The rise of the selfie culture could provide opportunities for dentists to encourage more young people to try teeth whitening products instead of having corrective procedures.
According to the Daily Telegraph, more individuals are asking for dental work to correct what they perceive as 'horse teeth' in photos they take of themselves. However, experts are claiming extensive work should be dissuaded because photographs often distort how teeth look.
Dr Tim Bradstock-Smith, the clinical director at the London Smile Clinic, said the primary problem with selfies is that pictures are typically shot from close range.
"Teeth often look more protruding than they are in real life and appear 'horse-like', which can also be emphasised by the unflattering light of the flash," he stated.
Mr Bradstock-Smith said the clinic has seen a 30 per cent increase in the number of people who email through photographs because they are worried about their front teeth.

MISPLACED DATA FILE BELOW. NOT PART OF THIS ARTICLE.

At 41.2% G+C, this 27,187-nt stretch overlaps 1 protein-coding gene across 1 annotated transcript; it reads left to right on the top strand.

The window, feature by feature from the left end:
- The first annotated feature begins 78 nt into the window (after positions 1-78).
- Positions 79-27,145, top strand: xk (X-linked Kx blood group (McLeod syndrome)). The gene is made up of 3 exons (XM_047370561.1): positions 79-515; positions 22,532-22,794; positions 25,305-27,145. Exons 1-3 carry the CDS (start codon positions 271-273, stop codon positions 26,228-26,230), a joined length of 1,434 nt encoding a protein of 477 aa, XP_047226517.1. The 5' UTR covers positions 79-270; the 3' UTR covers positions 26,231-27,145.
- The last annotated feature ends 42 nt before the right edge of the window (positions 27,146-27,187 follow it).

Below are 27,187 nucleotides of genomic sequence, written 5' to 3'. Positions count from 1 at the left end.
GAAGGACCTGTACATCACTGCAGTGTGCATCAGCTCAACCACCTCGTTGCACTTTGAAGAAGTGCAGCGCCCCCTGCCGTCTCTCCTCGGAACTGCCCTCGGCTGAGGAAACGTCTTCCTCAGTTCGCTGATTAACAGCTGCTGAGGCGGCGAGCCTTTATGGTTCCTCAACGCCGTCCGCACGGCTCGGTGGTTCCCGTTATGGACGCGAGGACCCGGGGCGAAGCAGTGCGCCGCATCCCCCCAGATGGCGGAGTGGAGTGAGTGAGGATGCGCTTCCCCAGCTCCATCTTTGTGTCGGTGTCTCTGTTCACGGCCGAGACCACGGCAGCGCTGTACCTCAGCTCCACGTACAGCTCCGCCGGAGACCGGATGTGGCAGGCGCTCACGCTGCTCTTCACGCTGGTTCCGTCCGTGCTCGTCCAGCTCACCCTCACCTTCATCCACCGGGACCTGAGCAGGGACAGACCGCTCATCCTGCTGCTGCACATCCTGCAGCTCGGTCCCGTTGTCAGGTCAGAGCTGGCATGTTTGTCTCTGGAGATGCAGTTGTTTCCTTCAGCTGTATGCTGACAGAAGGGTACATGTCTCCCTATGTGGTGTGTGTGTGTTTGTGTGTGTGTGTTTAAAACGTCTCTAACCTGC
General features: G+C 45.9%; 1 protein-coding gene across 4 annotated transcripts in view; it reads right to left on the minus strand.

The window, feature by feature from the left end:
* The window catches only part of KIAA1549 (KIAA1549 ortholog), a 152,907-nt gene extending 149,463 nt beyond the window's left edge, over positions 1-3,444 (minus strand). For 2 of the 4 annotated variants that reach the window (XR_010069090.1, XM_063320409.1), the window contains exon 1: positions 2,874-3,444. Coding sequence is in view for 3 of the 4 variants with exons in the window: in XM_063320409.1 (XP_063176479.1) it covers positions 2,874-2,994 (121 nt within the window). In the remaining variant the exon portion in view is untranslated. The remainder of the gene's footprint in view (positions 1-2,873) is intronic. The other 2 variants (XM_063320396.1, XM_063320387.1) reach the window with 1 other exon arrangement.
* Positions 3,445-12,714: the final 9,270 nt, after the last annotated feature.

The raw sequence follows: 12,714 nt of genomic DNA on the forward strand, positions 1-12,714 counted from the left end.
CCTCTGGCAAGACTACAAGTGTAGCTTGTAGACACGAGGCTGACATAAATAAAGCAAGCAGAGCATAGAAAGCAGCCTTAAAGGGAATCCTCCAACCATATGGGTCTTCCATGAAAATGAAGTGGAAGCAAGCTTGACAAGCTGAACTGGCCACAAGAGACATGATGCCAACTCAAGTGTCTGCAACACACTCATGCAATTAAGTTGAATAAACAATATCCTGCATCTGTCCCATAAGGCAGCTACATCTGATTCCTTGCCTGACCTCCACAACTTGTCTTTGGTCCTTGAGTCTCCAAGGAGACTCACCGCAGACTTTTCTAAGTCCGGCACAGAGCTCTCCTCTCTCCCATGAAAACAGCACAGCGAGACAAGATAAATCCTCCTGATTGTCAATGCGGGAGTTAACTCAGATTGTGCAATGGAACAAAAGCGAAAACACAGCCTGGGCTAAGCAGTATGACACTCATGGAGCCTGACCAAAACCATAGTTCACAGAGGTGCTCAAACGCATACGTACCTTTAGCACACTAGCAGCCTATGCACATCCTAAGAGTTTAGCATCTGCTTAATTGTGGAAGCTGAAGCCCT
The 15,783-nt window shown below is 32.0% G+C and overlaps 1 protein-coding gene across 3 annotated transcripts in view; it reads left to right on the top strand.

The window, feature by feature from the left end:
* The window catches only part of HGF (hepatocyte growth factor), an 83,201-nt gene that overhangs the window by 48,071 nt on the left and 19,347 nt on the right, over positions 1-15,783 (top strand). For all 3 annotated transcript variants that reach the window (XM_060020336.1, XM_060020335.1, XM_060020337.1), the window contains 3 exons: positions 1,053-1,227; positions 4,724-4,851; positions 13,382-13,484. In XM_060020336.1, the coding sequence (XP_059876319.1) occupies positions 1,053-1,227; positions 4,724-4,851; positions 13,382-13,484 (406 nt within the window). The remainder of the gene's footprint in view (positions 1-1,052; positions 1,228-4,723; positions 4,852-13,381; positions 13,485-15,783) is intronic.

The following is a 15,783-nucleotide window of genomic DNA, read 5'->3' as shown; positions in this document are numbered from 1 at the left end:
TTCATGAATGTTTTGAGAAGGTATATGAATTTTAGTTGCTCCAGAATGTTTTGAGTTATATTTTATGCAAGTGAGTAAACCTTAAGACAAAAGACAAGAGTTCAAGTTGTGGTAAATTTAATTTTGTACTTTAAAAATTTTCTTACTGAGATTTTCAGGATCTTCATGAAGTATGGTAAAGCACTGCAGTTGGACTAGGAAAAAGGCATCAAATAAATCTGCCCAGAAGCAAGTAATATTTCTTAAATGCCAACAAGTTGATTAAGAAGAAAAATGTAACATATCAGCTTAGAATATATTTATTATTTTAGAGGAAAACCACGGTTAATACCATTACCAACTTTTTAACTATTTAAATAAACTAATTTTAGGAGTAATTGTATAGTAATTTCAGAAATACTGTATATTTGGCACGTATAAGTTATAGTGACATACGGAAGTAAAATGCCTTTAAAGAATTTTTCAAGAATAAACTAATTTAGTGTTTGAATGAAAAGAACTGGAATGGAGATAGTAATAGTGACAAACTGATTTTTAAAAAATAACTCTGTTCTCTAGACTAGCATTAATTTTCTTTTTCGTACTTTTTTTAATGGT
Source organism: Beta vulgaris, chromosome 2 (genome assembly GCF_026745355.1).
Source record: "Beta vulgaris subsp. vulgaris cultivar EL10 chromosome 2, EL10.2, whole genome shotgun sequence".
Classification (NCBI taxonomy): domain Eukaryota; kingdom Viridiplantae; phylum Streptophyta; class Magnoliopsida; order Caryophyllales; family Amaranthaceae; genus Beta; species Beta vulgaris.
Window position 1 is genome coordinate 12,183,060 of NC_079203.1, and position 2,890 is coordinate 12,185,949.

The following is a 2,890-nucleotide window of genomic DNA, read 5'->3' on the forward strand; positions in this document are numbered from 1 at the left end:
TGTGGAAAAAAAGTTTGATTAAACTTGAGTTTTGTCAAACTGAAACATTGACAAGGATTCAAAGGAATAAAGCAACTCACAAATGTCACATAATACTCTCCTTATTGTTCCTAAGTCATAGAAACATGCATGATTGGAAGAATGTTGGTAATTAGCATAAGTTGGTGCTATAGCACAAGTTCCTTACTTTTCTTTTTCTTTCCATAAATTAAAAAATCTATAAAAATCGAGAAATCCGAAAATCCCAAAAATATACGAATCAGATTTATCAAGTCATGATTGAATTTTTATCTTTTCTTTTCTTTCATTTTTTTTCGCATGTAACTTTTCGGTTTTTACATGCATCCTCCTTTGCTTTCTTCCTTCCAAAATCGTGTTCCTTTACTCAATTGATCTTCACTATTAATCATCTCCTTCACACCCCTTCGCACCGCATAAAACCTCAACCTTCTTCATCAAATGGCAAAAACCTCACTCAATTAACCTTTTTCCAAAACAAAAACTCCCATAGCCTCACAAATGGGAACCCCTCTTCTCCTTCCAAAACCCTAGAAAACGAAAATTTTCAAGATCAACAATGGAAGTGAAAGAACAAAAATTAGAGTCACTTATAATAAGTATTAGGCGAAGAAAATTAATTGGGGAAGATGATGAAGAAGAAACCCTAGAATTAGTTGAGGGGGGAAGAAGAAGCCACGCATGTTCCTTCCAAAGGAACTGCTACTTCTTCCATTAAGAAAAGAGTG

He added that many patients have to be convinced to avoid unnecessary treatments and major intervention work. Although, if people are concerned about the quality of their smile, less invasive options such as teeth whitening could provide a better option.
Medics suggest the best way to take a selfie is to use a selfie stick. This creates greater distance between the person and the camera to prevent unsightly distortions.
Recent research showed selfies may provide clues about the person in the photo. The study found that traits such as agreeableness, openness, neuroticism and conscientiousness can all be derived from people's selfies.